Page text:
Matt Jones is the online sports director for the Arkansas Democrat-Gazette. A double graduate of the University of Arkansas, he is a member of the Football Writers Association of America and National Collegiate Baseball Writers Association, and voter for the Heisman Trophy.
Razorback Baseball Notebook:
Goodheart surgery similar to Ezell
Arkansas designated hitter Matt Goodheart (10) hugs Trevor Ezell (4) after a score during an NCAA regional game against TCU on Sunday, June 2, 2019, in Fayetteville.
FAYETTEVILLE A lot of comparisons were drawn between Matt Goodheart and Trevor Ezell this year when the native Arkansans transferred to their home state to help lead the Razorbacks to the College World Series.
The pair added another less-desirable similarity this month: Offseason shoulder surgery.
Goodheart underwent surgery last week to repair an injury that stemmed from a shoulder dislocation he suffered during an April 26 game against Tennessee. The injury caused him to miss three games, but he returned to the Razorbacks’ lineup in early May and started the final 20 games of the season as designated hitter.
“It’s basically the same surgery that Trevor Ezell had, just in a little different area,” Arkansas coach Dave Van Horn said.
Ezell’s surgery caused him to be limited last fall and to switch positions from second base to first base when he had not re-established full range of motion throwing a baseball.
Van Horn said Goodheart also will be limited in what he can do during the Razorbacks’ fall practice season that begins in six weeks. Once he is cleared to begin baseball activities, Goodheart will be limited to drills like swinging off a tee and throwing soft toss.
“We hope he’s ready to swing the bat by the first game,” Van Horn said.
Goodheart’s .345 batting average as a sophomore was best among Arkansas’ everyday position players in 2019. Van Horn had hoped to try him at some defensive positions this fall.
“We were really going to make a push for him defensively, as far as development there and working him out whether it be at first base or in the outfield,” Van Horn said. “That’s been pushed back a little bit.”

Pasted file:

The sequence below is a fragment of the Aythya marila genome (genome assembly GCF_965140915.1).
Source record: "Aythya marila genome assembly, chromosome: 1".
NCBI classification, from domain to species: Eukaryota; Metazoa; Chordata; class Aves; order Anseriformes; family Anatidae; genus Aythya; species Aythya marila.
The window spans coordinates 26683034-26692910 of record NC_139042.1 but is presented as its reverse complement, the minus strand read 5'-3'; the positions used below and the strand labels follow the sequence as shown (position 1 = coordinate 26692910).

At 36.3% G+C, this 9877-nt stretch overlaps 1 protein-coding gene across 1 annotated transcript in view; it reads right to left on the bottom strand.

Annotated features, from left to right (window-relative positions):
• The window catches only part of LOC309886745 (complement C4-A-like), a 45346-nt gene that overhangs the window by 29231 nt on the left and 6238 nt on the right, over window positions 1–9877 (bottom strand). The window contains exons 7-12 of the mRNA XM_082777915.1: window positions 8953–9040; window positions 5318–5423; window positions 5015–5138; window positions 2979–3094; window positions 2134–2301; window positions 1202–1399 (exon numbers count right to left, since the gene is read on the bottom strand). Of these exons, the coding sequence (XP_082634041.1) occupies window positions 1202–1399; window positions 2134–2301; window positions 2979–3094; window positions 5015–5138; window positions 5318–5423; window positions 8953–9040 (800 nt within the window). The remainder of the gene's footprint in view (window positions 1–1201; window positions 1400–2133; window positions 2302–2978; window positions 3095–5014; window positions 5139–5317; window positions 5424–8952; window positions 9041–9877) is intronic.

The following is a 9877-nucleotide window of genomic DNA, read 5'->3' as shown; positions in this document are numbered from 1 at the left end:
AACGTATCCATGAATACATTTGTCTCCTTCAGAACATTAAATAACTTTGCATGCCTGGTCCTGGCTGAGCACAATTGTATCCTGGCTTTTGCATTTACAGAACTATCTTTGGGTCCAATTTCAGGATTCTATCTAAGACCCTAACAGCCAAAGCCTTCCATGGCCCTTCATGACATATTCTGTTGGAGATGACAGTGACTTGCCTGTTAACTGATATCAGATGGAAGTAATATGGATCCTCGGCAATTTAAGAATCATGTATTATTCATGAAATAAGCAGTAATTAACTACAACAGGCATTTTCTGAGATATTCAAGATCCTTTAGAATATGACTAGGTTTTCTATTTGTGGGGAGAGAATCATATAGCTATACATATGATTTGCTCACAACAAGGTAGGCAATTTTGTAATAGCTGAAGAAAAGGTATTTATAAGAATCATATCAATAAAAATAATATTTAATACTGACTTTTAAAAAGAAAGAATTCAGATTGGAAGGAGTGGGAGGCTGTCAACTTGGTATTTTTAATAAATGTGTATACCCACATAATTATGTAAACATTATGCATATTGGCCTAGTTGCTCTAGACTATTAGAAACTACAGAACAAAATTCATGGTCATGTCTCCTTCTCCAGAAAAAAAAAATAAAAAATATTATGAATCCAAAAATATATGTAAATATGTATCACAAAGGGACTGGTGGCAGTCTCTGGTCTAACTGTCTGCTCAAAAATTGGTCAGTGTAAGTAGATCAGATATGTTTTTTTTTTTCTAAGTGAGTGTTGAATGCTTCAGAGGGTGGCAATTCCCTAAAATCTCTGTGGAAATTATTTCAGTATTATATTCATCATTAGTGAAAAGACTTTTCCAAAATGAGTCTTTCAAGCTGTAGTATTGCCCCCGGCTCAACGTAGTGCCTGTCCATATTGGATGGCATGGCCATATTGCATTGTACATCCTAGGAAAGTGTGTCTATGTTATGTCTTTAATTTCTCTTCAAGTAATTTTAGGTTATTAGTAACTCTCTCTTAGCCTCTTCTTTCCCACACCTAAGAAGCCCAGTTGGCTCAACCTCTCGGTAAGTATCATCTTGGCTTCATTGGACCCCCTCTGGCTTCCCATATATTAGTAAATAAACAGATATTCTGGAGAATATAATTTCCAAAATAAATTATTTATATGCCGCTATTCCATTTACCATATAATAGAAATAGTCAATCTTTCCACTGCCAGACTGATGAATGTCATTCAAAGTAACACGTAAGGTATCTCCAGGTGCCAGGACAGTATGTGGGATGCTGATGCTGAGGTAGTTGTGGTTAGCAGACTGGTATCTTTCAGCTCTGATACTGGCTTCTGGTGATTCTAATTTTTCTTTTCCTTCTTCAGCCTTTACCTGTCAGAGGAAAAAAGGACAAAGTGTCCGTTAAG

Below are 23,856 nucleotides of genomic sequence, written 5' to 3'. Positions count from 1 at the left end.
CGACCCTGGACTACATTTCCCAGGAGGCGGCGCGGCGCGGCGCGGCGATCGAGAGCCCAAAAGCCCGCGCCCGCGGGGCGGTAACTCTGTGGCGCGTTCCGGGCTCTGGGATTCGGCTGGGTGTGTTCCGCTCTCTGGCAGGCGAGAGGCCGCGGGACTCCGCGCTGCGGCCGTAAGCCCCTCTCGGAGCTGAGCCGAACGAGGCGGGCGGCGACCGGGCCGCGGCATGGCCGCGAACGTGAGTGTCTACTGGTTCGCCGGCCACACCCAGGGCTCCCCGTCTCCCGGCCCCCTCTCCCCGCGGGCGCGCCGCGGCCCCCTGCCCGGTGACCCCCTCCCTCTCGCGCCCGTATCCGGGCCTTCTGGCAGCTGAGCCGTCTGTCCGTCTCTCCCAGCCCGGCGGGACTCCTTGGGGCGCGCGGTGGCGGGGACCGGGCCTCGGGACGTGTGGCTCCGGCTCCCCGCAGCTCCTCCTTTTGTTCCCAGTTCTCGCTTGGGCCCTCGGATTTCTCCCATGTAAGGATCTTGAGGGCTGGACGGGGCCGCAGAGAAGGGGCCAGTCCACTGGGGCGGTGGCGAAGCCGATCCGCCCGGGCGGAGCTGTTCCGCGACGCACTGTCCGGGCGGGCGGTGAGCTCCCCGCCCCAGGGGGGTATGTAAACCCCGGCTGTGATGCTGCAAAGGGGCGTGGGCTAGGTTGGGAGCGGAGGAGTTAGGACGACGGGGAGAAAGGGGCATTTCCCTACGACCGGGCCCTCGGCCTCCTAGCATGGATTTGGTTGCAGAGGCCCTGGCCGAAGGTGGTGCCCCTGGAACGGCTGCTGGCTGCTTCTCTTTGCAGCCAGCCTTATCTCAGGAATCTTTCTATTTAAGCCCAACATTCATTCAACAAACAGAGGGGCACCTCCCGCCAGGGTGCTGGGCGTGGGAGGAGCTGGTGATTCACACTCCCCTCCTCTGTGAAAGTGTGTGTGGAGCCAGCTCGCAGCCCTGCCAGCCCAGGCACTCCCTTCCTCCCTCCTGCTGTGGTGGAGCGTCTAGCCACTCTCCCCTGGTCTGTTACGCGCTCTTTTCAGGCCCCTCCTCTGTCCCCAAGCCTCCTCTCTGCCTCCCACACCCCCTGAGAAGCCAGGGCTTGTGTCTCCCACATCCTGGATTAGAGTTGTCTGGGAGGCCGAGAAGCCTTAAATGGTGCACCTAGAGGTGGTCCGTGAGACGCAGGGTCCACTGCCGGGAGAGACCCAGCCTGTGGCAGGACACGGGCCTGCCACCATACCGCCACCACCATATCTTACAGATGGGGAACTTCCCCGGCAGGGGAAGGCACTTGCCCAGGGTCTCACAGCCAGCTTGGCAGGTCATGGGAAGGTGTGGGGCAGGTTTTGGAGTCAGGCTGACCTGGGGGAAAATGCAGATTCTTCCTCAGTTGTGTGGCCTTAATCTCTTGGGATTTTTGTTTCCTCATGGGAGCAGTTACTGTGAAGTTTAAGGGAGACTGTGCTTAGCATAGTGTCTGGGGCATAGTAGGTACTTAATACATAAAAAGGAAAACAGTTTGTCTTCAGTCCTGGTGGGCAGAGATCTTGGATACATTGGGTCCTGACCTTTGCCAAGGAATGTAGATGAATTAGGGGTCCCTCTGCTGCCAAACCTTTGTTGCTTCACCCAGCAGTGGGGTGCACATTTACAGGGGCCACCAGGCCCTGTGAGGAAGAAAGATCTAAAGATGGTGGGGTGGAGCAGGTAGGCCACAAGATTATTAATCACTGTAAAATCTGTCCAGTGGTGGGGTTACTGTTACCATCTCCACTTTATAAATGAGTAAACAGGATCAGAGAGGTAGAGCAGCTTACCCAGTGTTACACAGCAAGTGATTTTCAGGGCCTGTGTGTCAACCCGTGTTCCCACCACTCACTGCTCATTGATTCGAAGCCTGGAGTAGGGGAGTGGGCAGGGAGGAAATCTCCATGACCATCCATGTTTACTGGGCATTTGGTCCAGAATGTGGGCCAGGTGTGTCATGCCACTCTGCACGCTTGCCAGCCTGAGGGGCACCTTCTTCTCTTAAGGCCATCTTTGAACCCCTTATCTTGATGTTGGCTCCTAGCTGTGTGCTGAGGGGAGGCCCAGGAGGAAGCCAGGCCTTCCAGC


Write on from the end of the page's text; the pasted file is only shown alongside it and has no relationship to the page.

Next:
Martin gets rest
Arkansas junior infielder Casey Martin did not make the USA Collegiate National Team after trying out for the team last month in North Carolina.
Instead of playing in the Cape Cod League, Martin opted to not to play summer baseball after the Team USA tryouts. Van Horn said the time off has allowed Martin to rest an injured shoulder that he played with for the back half of the 2019 season.
“We had an MRI and it was fine — just some inflammation,” Van Horn said. “He needed to rest that thing.”
As a sophomore, Martin’s batting average dropped 59 points from his freshman season to .286, and he committed a Southeastern Conference-leading 23 errors in his first season playing shortstop.
Van Horn said he would have liked to have seen Martin make the Team USA roster along with his Arkansas teammates Heston Kjerstad and Casey Opitz, but said Martin was “on the outside looking in” going into his tryouts, which were as an outfielder.
“He had to have really good workouts,” Van Horn said. “I think they went good but not great. They just didn’t know where they were going to play him.”
Infielder Zack Gregory (Northwoods League), utility player Coby Boulware (Alaska League), pitcher Liam Henry (Alaska League), outfielder Christian Franklin and pitcher Elijah Trest (California League) made all-star rosters this summer.
Gregory entered Thursday leading the Northwoods League with a .516 on-base percentage. After starting his summer season early because he redshirted, Gregory is batting .305 with 27 RBI, and has drawn 55 walks in 46 games for the Bismarck (N.D.) Larks.
Boulware, who redshirted this year after transferring from TCU, is batting .260 with 7 RBI and 6 extra-base hits in 19 games since a mid-summer switch to the Matsu (Alaska) Miners. Boulware began his summer playing in the Cape Cod League, but transferred to a different league to get more playing time.
Henry, playing for the Anchorage Bucs, is 1-4 with a 4.67 ERA in 27 innings.
Franklin is batting .342 with 9 extra-base hits, including 4 home runs, in 19 games for the Santa Barbara (Calif.) Foresters. On the same team, Trest has a 4.50 ERA in 8 innings.
Noland draft eligible
Arkansas pitcher Connor Noland will be eligible as a sophomore for the 2020 MLB Draft because of a change to the draft’s start date, June 8.
According to Baseball America, any college player who turns 21 years old before July 25, 2020, will be eligible for next year’s draft. Noland’s 21st birthday will be July 20, 2020.